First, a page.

Rep. Hayes Talks About Redistricting

By Representative Jackie Hayes

If you peek into the offices of House members, you will likely see maps of our legislative districts spread across our desks. The process of redistricting, that legislative rite of passage that takes place every ten years, has just begun. Using data from the 2010 U.S. Census Count, legislators are discussing ways to change the boundaries of congressional and state legislative districts to make sure voters are not overrepresented or underrepresented.

Last week, we finally got a detailed look at the 2010 Census numbers for our individual House districts and the counties we represent. We already had seen the overall numbers for the state: 4.6 million people, which is 15 percent more people than a decade ago. We also learned that every district in the S.C. House of Representatives will need to be redrawn to encompass the “ideal” district of 37,301 people per district.

But until last week, we had not seen the detailed county and district Census numbers. According to the 2010 Census, Dillon County has a population of 32,062 an increase of 1,340 people during the past decade. District 55, which is my district, has a population of 34,048, which is 1,370 more people than counted in the 2000 Census.

Although District 55 and Dillon County showed growth, the boundaries of District 55 will still need to be expanded by 3,253 people in order to meet the new ideal district population. I will be working to ensure that communities and precincts are not split when the county’s new boundaries are drawn.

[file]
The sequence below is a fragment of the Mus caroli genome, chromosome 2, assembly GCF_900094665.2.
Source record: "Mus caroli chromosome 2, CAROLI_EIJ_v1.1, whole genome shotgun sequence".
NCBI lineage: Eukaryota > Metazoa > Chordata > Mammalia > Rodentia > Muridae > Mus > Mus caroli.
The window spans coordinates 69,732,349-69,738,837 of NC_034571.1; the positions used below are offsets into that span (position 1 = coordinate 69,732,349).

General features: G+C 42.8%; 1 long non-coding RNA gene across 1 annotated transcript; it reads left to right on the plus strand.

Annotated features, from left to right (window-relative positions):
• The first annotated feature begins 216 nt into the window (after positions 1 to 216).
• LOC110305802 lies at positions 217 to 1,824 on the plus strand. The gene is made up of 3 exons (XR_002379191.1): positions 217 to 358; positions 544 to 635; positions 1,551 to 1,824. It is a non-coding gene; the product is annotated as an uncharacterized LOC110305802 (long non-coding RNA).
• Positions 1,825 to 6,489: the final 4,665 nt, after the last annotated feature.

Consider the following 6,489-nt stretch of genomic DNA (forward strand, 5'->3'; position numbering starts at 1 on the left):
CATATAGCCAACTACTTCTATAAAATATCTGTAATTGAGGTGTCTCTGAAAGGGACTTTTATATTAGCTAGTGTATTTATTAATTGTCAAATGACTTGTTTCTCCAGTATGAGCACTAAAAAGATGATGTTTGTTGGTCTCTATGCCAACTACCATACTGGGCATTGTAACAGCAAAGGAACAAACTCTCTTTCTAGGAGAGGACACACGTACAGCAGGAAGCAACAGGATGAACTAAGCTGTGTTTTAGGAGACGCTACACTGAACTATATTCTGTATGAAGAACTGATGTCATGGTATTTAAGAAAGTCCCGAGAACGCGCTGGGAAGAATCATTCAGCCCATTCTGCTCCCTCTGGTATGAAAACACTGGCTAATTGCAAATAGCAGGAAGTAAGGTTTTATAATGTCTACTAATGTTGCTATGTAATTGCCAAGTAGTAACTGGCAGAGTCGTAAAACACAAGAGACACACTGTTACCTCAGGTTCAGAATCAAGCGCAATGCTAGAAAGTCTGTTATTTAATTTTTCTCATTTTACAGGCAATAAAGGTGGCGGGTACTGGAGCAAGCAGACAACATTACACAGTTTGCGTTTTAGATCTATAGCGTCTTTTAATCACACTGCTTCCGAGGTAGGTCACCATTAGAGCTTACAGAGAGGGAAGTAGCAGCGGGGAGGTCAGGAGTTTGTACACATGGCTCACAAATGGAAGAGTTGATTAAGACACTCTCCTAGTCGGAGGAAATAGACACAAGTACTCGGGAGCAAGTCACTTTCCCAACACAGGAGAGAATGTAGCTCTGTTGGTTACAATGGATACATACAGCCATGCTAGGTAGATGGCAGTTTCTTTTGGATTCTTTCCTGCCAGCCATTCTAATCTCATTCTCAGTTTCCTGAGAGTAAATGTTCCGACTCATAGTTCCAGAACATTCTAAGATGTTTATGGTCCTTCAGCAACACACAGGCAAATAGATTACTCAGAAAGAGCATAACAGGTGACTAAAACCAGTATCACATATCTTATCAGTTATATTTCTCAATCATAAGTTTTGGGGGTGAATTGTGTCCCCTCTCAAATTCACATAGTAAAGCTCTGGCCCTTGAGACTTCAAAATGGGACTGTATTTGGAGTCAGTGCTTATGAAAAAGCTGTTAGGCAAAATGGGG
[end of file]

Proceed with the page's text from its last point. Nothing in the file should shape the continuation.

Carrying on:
The S.C. Legislature is required by the S.C. Constitution to redesign the districts to ensure that the districts are roughly the same size. The number of districts in the state legislature will not change. There will still be 124 House districts and 46 Senate districts, but the boundaries will be modified to reflect changes in population.

The South Carolina legislature also will be changing the shape of Congressional districts. The state will need to add a new district, increasing the number of our Congressional delegates in Washington, D.C., from 6 to 7. There’s been much speculation that the new seat will be in Horry County. Many legislators from rural counties are trying to ensure that the new seat may be drawn in such a way to reflect the needs of rural South Carolina.

Meanwhile, the Senate and House committees handling redistricting have been sponsoring a separate series of hearings to seek public input. If you have been unable to attend any of these public hearings, I would urge you to send in a written statement to the House Judiciary Committee, Attention: Chief Counsel Patrick Dennis, 512 Blatt Building, P.O. Box 11867, Columbia, South Carolina 29211.

After the districts are redrawn, the redistricting plan must be approved by the S.C. General Assembly and the Governor and then get the okay from the U.S. Justice Department to ensure the plans do not hinder minority voting rights.

If you have any questions or comments, please feel free to contact me in Columbia at
803-734-3099, at 333D Blatt Building, P.O. Box 11867, Columbia, S.C. 29211 or call me at home at
843-774-6125, at 240 Bermuda Road, Dillon, S.C. 29536.

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